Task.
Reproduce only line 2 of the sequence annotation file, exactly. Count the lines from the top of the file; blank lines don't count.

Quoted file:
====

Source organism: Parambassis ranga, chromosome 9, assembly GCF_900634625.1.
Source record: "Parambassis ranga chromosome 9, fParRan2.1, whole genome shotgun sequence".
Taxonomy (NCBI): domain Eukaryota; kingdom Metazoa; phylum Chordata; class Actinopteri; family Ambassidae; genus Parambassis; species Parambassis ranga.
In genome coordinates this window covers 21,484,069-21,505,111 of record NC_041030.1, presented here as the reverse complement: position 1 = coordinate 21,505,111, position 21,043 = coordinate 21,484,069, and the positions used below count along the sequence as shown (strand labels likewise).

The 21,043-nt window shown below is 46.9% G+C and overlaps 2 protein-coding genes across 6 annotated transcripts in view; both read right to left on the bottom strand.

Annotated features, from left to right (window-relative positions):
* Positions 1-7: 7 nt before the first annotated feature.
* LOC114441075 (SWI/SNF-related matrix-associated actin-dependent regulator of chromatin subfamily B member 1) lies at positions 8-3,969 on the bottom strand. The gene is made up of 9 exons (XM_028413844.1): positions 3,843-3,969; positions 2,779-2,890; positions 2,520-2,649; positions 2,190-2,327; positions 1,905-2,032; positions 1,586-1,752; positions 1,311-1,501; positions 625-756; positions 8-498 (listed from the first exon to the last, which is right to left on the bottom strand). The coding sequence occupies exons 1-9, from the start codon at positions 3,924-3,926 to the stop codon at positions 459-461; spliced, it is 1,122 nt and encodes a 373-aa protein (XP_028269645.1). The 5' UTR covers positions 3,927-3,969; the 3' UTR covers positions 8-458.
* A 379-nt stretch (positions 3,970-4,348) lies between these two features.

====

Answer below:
Source record: "Parambassis ranga chromosome 9, fParRan2.1, whole genome shotgun sequence".